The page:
$commentCount = 0;
$recentDate = new \DateTimeImmutable('-3 months');
foreach ($comments as $comment) {
if ($comment->getCreatedAt() > $recentDate) {
$commentCount++;
}
}
return $commentCount;
}
}

Ah. If you don't use Doctrine, you might not see the problem - but it's one that can easily happen no matter how you talk to a database. Hold Command or Ctrl and click the getComments() method to jump inside:

... lines 1 - 15
class User implements UserInterface
{
... lines 18 - 50
/**
* @ORM\OneToMany(targetEntity="App\Entity\Comment", mappedBy="owner")
*/
private $comments;
... lines 55 - 187
/**
* @return Collection|Comment[]
*/
public function getComments(): Collection
{
return $this->comments;
}
... lines 195 - 206
}

Here's the story: each User on our site has a database relationship to the comment table: every user can have many comments. The way our code is written, Doctrine is querying for all the data for every comment that a User has ever made... simply to then loop over them, and count how many were created within the last 3 months:

... lines 1 - 6
class CommentHelper
{
public function countRecentCommentsForUser(User $user): int
{
$comments = $user->getComments();
$commentCount = 0;
$recentDate = new \DateTimeImmutable('-3 months');
foreach ($comments as $comment) {
if ($comment->getCreatedAt() > $recentDate) {
$commentCount++;
}
}
return $commentCount;
}
}

It's a massively inefficient way to get a simple count. This is problem number one.

It seems obvious now that I'm looking at it. But the nice thing is that... it's not a huge deal that I did this wrong originally - Blackfire points it out. And not over-obsessing about performance during development helps prevent premature optimization.

Attempting the Performance Bug Fix

So let's fix this performance bug. Open up src/Repository/CommentRepository.php. I've already created a function that will use a direct COUNT query to get the number of recent comments since a certain date:

... lines 1 - 7
use App\Entity\User;
... lines 9 - 15
class CommentRepository extends ServiceEntityRepository
{
... lines 18 - 22
public function countForUser(User $user, \DateTimeImmutable $sinceDate): int
{
return (int) $this->createQueryBuilder('comment')
->select('COUNT(comment.id)')
->andWhere('comment.owner = :user')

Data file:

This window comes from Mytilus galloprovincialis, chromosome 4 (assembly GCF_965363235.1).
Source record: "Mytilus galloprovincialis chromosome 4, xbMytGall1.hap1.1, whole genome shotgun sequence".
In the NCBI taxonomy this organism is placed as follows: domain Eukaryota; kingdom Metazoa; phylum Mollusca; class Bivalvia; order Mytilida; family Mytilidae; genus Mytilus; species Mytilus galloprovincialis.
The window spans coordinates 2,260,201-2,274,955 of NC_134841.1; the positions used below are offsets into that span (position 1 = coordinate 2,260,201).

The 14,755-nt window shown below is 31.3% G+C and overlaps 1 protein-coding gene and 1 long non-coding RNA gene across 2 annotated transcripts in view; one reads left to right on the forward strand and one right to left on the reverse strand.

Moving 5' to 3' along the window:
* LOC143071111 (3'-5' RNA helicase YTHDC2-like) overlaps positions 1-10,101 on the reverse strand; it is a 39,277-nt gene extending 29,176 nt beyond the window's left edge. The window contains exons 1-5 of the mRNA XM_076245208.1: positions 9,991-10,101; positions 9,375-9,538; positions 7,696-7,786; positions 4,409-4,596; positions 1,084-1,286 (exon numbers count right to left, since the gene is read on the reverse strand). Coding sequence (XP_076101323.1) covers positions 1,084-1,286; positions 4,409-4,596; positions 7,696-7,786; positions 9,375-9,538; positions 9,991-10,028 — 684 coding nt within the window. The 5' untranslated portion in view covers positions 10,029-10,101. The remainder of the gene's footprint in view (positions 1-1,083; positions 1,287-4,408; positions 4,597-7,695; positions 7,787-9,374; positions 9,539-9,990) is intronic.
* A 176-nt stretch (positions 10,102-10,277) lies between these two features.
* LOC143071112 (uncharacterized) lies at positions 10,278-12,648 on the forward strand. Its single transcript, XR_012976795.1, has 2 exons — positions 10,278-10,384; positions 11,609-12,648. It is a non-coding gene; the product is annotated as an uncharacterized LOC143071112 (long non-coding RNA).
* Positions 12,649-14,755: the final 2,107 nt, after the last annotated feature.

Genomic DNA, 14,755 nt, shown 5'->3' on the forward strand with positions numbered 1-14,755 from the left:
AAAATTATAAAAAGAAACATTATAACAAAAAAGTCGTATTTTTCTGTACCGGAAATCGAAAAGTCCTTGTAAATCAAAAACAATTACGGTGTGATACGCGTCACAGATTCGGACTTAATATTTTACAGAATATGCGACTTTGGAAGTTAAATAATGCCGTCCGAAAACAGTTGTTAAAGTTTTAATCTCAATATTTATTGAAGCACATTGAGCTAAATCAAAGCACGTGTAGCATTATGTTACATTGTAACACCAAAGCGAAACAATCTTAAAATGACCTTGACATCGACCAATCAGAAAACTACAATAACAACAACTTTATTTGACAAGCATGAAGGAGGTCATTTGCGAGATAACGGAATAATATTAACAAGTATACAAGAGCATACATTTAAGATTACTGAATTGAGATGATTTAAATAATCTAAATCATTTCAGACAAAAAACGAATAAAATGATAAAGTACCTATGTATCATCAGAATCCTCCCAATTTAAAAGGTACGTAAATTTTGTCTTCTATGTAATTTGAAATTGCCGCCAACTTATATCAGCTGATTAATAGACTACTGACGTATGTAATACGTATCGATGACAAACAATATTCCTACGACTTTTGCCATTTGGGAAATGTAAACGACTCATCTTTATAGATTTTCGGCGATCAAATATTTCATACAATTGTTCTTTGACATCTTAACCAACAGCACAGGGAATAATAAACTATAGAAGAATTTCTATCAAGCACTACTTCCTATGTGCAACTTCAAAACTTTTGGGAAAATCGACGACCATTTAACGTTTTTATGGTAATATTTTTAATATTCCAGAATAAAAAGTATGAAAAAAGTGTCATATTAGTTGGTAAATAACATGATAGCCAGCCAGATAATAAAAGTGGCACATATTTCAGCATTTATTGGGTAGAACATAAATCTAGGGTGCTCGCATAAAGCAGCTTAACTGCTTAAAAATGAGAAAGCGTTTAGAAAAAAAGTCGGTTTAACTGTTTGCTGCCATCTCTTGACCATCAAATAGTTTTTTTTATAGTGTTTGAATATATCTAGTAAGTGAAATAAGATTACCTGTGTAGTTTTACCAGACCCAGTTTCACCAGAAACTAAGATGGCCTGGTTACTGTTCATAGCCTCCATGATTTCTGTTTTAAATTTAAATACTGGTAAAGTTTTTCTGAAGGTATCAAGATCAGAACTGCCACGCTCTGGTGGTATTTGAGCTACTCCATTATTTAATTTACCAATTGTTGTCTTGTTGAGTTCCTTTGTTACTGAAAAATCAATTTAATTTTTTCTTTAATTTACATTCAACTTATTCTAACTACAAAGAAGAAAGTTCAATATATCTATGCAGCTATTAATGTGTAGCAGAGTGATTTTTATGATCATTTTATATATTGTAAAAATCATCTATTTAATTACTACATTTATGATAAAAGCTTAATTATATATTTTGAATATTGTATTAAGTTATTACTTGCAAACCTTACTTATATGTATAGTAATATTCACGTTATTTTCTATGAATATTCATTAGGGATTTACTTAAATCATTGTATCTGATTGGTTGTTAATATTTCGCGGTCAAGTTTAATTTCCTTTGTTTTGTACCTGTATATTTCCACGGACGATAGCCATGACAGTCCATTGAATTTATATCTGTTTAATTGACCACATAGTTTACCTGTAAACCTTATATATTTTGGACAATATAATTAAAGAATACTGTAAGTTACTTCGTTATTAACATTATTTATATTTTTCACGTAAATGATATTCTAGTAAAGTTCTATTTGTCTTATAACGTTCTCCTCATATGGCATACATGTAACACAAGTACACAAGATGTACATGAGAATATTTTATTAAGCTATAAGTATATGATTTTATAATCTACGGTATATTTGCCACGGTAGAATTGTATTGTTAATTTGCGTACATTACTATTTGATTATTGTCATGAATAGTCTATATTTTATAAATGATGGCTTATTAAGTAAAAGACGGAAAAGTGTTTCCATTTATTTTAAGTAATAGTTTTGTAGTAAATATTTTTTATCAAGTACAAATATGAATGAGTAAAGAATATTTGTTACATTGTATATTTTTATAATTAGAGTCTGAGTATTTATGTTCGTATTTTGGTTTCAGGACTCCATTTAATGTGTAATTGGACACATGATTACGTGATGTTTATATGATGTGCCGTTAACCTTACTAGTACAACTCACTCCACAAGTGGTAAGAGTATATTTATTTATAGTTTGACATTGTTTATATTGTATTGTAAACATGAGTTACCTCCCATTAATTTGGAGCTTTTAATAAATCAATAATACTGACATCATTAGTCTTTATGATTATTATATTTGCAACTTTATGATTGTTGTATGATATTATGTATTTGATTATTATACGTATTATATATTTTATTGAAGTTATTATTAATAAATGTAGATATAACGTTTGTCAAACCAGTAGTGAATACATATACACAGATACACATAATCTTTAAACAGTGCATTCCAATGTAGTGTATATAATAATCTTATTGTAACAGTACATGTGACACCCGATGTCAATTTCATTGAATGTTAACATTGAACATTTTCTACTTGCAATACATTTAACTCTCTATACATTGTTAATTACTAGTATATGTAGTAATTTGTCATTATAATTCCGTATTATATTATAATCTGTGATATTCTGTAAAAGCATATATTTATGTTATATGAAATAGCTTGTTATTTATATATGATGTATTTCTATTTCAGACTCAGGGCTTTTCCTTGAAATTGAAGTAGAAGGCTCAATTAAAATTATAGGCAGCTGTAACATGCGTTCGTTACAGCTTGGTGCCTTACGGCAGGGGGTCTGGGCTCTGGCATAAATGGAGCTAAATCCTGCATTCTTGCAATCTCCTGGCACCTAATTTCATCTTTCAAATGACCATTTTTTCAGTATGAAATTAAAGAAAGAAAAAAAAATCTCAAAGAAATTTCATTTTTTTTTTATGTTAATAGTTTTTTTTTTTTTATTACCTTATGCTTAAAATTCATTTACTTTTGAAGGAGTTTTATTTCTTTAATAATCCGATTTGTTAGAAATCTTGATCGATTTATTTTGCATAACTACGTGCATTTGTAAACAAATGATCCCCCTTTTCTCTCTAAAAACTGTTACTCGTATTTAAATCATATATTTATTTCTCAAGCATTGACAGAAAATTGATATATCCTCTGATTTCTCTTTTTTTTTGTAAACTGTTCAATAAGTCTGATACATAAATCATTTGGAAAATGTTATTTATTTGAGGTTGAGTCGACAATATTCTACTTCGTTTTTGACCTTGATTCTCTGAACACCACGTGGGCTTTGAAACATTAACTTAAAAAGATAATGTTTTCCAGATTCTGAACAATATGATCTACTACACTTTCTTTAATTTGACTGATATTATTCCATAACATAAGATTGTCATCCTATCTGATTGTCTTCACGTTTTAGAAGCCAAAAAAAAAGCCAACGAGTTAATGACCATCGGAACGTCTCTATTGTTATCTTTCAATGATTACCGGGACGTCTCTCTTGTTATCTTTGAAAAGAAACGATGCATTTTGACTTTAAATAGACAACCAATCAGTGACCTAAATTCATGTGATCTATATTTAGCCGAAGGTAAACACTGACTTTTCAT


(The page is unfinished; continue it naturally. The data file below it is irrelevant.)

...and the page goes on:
->andWhere('comment.createdAt >= :sinceDate')
->setParameter('user', $user)
->setParameter('sinceDate', $sinceDate)
->getQuery()
->getSingleScalarResult();
}
... lines 34 - 62
}

Let's use this... instead of my current, crazy logic.

To access CommentRepository inside CommentHelper - this is a bit specific to Symfony - create a public function __construct() and autowire it by adding a CommentRepository $commentRepository argument:

... lines 1 - 5
use App\Repository\CommentRepository;
class CommentHelper
{
... lines 10 - 11
public function __construct(CommentRepository $commentRepository)
{
... line 14
}
... lines 16 - 21
}

Add a private $commentRepository property... and set it in the constructor: $this->commentRepository = $commentRepository:

... lines 1 - 5
use App\Repository\CommentRepository;
class CommentHelper
{
private $commentRepository;
public function __construct(CommentRepository $commentRepository)
{
$this->commentRepository = $commentRepository;
}
... lines 16 - 21
}

Now... I don't need any of this logic. Just return $this->commentRepository->countForUser(). Pass this $user... and go steal the DateTimeImmutable from below and use that for the second argument. Celebrate by killing the rest of the code:

... lines 1 - 7
class CommentHelper
{
... lines 10 - 16
public function countRecentCommentsForUser(User $user): int
{
return $this->commentRepository
->countForUser($user, new \DateTimeImmutable('-3 months'));
}
}

If we've done a good job, we will hopefully be calling that UnitOfWork function many less times - the 23 calls into Doctrine from CommentHelper eventually caused many, many things to be called.

So... let's profile this and see the result! We'll do that next and use Blackfire's "comparison" feature to prove that this change was good... except for one small surprise.

Leave a comment!

  • 2019-11-27 Victor Bocharsky

    Hey Vasyl,

    FYI, the video was fixed, it should have HD quality now. Thanks again for reporting it!

    Cheers!

  • 2019-11-27 Victor Bocharsky

    Hey Vasyl,

    Thank you for letting us know! We will fix the video quality as soon as possible

    Cheers!

  • 2019-11-27 Vasyl Hebrian

    Hmm.. very bad quality of video and no button to change it to HD.
    Previous videos are OK.